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Let's build an error handling aspect: part 1

March 25, 2014 mgroves 0 Comments
Tags: postsharp LetsBuildAnAspect

I've written a lot of AOP demos, given a lot of presentations on it (AOP For You and Me and The Class That Knew Too Much), and I even wrote a book about AOP in .NET. These aspects are all great places to start, but I thought I would take it a little deeper in a blog post series, detailing a real aspect I'm using in a real project, how I built it, and the reasoning behind the decisions I make. Because this is a much more practical example, this aspect is not generally applicable. You can't just drop it in to your project without tailoring it a bit. (If you are interested in those types of aspects, PostSharp has custom design patterns, ready for you to use today).

I'm only going to show you the basics of the aspect right now, and I'll build it up and add to it as this blog post series goes along. Note that this is an active project, and therefore it's still a work in progress. Part of the reason I'm doing this series is to help me get some real feedback!

My goal with this aspect is add error handling to my service layer. This service layer sits between my UI layer (an ASP.NET MVC application) and my data layer (which uses Dapper on a SQL Server database). When this aspect is done, it should:

  • Catch exceptions
  • Log (most) exceptions
  • Ensure that a useful/helpful/friendly error message is given to the UI, instead of bubbling up the exception
  • Make sure the service method returns something useful, if it's meant to return something

As an aspect, then, I can apply this to every public service method so that I don't have to worry about writing it over and over, and I don't have to worry about forgetting to add it to new service methods.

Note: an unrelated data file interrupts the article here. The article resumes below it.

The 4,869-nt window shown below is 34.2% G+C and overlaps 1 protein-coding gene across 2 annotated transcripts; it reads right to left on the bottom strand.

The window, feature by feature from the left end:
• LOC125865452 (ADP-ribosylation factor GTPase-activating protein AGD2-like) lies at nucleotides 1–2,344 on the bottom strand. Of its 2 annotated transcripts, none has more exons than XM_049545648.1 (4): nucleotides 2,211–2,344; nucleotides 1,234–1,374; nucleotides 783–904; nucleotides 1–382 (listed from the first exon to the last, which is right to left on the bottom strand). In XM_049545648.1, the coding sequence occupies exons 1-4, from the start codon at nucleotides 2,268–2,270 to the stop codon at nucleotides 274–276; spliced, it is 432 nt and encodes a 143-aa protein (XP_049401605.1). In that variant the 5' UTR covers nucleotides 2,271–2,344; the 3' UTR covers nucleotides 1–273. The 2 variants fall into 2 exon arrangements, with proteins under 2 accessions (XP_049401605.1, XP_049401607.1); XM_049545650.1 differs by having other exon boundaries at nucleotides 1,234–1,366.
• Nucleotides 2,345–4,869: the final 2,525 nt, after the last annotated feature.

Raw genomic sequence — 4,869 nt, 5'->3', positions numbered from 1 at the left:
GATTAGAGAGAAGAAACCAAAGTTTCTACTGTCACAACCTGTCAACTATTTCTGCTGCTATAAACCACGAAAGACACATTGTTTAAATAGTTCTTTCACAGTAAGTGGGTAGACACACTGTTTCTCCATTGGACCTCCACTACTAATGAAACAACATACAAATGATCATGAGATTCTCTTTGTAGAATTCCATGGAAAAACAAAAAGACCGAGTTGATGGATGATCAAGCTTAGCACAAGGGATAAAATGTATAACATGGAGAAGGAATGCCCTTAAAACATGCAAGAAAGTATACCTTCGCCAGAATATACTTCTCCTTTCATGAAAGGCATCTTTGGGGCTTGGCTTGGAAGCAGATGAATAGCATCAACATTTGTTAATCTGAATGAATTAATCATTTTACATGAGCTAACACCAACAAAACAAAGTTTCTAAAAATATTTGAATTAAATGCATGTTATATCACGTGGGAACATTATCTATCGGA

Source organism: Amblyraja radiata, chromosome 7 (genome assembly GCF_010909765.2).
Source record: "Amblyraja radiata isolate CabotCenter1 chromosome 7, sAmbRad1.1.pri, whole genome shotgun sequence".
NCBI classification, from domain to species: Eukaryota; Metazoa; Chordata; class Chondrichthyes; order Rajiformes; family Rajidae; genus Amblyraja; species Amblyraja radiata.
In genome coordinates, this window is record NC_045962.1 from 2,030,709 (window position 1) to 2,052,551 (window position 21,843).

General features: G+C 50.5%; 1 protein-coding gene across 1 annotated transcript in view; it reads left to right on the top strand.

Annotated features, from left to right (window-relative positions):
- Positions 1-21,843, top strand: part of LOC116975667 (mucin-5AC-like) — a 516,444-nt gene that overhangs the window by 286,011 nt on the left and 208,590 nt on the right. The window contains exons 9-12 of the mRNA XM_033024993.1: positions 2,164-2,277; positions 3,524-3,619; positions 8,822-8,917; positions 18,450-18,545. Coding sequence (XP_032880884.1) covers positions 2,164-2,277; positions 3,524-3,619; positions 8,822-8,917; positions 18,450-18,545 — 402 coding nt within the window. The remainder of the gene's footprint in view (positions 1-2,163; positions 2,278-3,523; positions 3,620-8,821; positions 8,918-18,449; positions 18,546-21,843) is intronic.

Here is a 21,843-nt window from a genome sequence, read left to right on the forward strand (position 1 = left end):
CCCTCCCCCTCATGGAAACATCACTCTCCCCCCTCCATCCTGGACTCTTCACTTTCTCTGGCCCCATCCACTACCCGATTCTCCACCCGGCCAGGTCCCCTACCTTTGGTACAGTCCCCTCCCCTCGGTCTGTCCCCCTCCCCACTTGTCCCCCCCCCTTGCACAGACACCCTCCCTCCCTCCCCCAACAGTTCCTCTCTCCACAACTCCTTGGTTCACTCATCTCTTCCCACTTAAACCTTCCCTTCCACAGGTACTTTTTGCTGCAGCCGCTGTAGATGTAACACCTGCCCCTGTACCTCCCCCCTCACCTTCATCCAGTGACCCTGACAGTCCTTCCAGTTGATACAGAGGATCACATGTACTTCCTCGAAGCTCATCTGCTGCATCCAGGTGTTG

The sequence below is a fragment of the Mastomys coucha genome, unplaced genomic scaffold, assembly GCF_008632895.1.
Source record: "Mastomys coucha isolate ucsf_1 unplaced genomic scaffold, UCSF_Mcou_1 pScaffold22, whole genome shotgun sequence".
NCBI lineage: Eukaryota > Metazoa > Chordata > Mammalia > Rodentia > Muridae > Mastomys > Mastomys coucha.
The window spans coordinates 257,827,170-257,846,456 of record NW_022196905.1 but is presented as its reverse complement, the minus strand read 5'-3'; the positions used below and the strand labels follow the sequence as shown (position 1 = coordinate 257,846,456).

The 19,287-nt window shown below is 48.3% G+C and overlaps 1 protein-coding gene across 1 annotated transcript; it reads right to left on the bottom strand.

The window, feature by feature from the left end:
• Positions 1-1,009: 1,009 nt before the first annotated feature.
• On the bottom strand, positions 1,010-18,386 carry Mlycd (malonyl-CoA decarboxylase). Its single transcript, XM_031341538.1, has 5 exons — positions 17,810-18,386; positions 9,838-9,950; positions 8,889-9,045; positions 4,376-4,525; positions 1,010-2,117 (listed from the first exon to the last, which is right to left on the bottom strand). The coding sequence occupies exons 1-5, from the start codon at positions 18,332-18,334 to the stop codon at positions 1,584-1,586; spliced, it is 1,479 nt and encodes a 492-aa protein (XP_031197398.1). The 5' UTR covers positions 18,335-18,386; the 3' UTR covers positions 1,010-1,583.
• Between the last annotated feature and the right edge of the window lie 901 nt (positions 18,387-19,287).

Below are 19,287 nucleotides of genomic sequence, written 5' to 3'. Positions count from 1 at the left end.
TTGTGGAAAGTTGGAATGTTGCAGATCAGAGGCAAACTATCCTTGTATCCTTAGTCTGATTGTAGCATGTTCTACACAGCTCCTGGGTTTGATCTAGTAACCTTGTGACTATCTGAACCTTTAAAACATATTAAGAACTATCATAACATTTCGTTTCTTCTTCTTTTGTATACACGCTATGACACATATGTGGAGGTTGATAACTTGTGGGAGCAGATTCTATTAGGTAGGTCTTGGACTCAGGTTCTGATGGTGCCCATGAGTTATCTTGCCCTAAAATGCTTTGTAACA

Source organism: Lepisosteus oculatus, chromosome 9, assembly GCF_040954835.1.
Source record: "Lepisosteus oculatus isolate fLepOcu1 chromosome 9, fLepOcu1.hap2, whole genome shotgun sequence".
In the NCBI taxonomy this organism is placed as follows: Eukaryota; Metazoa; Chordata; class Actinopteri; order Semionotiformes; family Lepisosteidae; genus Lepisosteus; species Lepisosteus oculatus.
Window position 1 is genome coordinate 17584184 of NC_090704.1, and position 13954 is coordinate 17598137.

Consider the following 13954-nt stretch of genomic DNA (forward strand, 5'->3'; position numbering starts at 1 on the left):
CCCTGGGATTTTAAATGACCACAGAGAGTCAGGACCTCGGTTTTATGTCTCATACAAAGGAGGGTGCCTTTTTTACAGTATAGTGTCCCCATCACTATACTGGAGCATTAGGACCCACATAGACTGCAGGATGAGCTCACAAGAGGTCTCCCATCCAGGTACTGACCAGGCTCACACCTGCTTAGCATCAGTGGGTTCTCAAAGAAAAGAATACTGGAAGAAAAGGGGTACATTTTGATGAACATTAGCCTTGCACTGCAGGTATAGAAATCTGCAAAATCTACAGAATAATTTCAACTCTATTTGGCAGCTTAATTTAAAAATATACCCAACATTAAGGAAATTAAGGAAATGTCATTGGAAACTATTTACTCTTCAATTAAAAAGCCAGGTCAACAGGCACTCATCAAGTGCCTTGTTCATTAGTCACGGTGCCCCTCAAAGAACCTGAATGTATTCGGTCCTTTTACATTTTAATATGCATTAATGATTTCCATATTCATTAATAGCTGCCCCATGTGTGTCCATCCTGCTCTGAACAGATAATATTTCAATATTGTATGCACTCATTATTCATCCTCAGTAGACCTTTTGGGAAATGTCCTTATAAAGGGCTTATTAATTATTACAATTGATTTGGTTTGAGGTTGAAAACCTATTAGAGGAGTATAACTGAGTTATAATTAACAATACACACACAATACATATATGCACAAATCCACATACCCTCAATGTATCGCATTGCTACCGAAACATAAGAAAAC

Let's start easy with a basic shell of an aspect:

I'm using MethodInterceptionAspect. I guess I could use OnMethodBoundaryAspect instead (or even OnExceptionAspect), since most of the code I'm going to write is going to end up being in that "catch" block. But let's just stick with this for now, and consider changing later (because of how PostSharp's API is structured, I know that this won't be very difficult).

Notice that there are two attributes on this aspect.

As it stands right now, this is not a good aspect, since it will just be swallowing all the exceptions. But it's as good as place to start as any, especially if you aren't familiar with AOP/PostSharp.

I'll also create another file in my project called Aspects.cs, which will contain assemly attributes so that I can apply this aspect to every method in the namespace where I put all my services.

I put an AspectPriority of "10" on it because I actually have another aspect in my project that I use to manage SQL transactions that has a priority of "20". I want the exception handling aspect to be the highest priority (lowest number).

Make sure you understand what's going on here before continuing. If not, you may want to review those presentations I linked to, check out the PostSharp documentation, or maybe check out my PostSharp Live webinar series.


Matthew D. Groves

About the Author

Matthew D. Groves lives in Central Ohio. He works remotely, loves to code, and is a Microsoft MVP.

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